Analysis Of The Grapes Of Wrath By John Steinbeck

725 WordsSep 8, 20173 Pages
When John Steinbeck released his distinguished novel The Grapes of Wrath in 1939 it was met with immediate praise - and harsh criticism. A year after the release of the novel, John Ford and Darryl Zanuck released the film adaptation of The Grapes of Wrath. Zanuck and Ford soften the message of greed that make the novel a compelling and moving argument. The novel is more successful in accomplishing Steinbeck’s overall purpose of revealing the true plight of corporate greed the migrants faced, through the use of grim metaphors and scathing accusations. Steinbeck’s metaphors of corporate greed help aid the purpose of acknowledging the maltreatment of migrant farm workers. Steinbeck writes, “The Bank-or the Company-needs-wants-insists-must…show more content…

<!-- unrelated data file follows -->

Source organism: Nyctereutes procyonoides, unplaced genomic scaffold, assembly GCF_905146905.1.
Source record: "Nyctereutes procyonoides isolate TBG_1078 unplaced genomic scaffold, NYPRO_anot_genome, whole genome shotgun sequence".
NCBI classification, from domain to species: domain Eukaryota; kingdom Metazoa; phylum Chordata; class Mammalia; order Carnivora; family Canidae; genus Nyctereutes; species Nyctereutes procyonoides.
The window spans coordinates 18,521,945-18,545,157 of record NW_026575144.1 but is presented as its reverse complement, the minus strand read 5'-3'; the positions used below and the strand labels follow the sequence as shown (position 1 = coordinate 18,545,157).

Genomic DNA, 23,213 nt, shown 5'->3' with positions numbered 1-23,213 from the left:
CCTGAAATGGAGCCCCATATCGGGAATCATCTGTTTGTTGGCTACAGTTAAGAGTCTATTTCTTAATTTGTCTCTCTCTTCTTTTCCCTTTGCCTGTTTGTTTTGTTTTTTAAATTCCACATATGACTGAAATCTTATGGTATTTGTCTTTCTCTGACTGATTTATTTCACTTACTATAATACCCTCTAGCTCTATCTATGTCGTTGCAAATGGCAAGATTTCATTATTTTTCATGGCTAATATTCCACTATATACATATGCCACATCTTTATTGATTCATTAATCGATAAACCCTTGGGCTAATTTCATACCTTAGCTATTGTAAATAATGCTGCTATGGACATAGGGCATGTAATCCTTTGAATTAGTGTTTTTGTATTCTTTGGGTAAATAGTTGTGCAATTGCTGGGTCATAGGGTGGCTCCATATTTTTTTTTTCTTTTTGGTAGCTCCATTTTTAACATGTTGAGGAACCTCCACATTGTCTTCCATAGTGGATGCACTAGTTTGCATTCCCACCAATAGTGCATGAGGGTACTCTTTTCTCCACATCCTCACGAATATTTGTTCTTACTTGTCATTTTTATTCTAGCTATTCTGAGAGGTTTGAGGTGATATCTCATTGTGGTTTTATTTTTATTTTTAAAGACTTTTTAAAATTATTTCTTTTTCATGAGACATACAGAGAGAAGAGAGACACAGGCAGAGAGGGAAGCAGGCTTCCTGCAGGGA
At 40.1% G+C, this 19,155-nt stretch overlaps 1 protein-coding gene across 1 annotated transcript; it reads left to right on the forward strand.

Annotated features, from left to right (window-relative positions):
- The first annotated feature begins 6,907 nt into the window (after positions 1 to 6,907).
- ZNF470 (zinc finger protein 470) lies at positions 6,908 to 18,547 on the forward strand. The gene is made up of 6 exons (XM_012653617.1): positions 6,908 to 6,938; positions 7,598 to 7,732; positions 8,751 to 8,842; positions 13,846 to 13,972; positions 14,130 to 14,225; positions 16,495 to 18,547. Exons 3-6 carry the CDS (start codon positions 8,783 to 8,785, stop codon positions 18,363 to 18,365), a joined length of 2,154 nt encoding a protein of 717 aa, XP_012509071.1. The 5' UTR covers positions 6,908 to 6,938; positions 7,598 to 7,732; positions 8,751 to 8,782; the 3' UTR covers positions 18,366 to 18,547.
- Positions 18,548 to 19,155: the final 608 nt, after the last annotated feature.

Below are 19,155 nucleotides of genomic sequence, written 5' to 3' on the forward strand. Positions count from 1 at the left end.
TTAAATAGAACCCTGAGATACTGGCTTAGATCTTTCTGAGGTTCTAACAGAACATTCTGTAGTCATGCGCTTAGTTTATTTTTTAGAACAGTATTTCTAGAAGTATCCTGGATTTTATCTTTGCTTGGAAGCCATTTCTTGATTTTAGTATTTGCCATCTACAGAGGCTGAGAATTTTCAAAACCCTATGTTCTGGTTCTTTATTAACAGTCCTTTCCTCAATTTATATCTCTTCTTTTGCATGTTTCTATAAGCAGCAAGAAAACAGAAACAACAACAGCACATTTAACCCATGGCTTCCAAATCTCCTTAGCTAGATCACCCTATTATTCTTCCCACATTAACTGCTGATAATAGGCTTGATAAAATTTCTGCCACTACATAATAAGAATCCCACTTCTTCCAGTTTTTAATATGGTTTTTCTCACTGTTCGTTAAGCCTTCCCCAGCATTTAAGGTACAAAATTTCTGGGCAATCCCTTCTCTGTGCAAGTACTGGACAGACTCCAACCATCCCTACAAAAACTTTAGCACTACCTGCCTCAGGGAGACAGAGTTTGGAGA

Steinbeck’s use of harsh accusations help convey the maltreatment of the migrant farm workers by corporate greed. For example, Steinbeck states, “But thems sons-a-bitches at their desks, they jus’ chopped folks in tow for their margin a profit. They jus’ cut ‘em in two. Place were folks live is them folks. They ain’t whole, out lonely on the road in a piled-up car. They ain’t alive no more. Them sons-a-bitches killed ‘em” (67). Steinbeck uses words like “sons-a-bitches” to show the corporations as malevolent and selfish. Other strong words such as “cut” and “killed” convey the message of just how harsh these companies were towards the farmers. Steinbeck’s accusations of the companies “killing” the people appeal to the emotions of the reader since killing is usually associated with the ultimate sin. Another example of Steinbeck’s use of accusations occurs when he states, “Behind the harrows, the long seeders-twelve curved iron penes erected in the foundry, orgasms set by gears, raping methodically, raping without passion” (36). Steinbeck accuses the tractors of committing a heinous and detestable act by stating that they are “raping” the land. He accuses the companies of disregarding the basic human needs of their tenant farmers in search of higher profits, they are essentially acting without consent. The film only shows a tractor grazing over the
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